New research is showing a link between ADHD, Omega 3 fatty acids and improvements in learning outcomes

Over the last few years there has been a number of studies about the link between Omega 3 and ADHD, as well as other learning and cognitive disorders and other mental disorders such as depression and postpartum depression.

Omega 3 fatty acids are good fats found primarily in fish oil, and most of us don’t get enough of the Omega 3 fats in our diet. This includes children.

There’s a new ADHD Omega 3 study out

A new study has now supported the conclusion that an adequate supply of Omega 3 essential fatty acids can help ameliorate the effects of ADHD.

One of the most well-known studies linking increased intake of Omega 3, and in particular DHA, is what is generally called the “Durham study”.

This was a trial undertaken in Durham in the UK where a group of students that were generally considered to be slower at learning were given Omega 3 supplements, and the conclusion was drawn that the children receiving the omega 3 supplements did better at school than those who did not.ADHD, Omega 3 and learning

Along with this study there have been others, not just in relation to ADHD, and find out more about the study you can read our article about ADHD, fish oil and learning.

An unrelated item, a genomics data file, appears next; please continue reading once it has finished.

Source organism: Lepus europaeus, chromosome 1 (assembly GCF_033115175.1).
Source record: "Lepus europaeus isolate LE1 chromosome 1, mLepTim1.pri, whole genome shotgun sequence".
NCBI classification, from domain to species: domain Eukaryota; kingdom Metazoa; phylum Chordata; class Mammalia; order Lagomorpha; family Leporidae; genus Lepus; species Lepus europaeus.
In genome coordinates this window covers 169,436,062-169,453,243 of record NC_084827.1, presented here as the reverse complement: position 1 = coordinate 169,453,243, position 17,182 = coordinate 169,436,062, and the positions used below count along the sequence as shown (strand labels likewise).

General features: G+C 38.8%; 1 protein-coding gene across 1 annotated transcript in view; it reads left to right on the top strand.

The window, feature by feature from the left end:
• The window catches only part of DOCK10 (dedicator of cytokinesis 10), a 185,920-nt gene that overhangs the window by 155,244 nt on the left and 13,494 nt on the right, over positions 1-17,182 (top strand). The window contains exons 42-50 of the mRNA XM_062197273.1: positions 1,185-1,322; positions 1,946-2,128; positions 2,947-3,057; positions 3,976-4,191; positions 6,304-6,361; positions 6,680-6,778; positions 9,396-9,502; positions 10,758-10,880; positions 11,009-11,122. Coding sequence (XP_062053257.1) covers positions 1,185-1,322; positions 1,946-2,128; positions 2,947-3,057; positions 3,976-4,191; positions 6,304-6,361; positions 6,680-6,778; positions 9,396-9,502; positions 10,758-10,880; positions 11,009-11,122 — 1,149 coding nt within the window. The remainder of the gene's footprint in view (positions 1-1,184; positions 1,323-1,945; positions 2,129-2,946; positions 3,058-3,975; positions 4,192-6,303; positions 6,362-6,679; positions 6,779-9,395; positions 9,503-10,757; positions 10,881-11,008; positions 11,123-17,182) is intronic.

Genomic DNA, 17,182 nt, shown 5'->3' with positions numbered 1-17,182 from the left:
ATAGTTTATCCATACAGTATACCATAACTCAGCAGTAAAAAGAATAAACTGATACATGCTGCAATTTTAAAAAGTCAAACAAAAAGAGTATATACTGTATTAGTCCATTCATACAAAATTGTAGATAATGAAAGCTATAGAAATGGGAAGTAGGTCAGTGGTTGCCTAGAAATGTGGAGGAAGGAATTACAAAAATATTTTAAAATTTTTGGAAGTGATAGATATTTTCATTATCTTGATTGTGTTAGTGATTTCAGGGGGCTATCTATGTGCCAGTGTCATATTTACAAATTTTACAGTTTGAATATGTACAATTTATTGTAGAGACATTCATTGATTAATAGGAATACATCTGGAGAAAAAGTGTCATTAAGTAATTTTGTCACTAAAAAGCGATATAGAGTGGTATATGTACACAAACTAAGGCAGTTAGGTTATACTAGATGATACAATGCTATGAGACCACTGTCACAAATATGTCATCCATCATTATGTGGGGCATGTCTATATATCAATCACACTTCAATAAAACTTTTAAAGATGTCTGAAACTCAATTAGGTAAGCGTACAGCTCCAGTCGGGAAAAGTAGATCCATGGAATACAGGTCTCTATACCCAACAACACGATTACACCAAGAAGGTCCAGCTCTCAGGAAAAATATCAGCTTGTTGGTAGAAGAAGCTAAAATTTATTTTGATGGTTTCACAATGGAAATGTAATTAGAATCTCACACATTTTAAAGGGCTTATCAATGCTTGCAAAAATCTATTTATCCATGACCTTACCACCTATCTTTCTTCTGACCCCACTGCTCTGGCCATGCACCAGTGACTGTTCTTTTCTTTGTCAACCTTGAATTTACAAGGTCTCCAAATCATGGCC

The conclusions of the study, namely that more Omega 3 fatty acids, found primarily in fish oil, can help children with ADHD, have now been supported by a new Australian study published this month. 

The study concluded that low, or sub optimal levels of the Omega 3 fats may contribute to ADHD, as well as to other developmental problems.

75 children between the ages of 7 and 12, all with ADHD, were studied, and in particular blood levels were taken to ascertain their Omega 3 levels, and cognitive assessments were provided for the children to do. Other conclusions were that higher Omega 3 levels predicted lower levels of anxiety or shyness and that higher levels of DHA predicted “better word reading”, and that higher levels of Omega 6 contributed to poorer reading, vocabulary and spelling as well as attention.

It seems that there is strong emerging evidence of the link between Omega 3 and ADHD, and that children with ADHD will do better with optimal levels of omega 3 intake compared to children with ADHD with sub optimal levels of Omega 3 intake.

Source – the Australian study:

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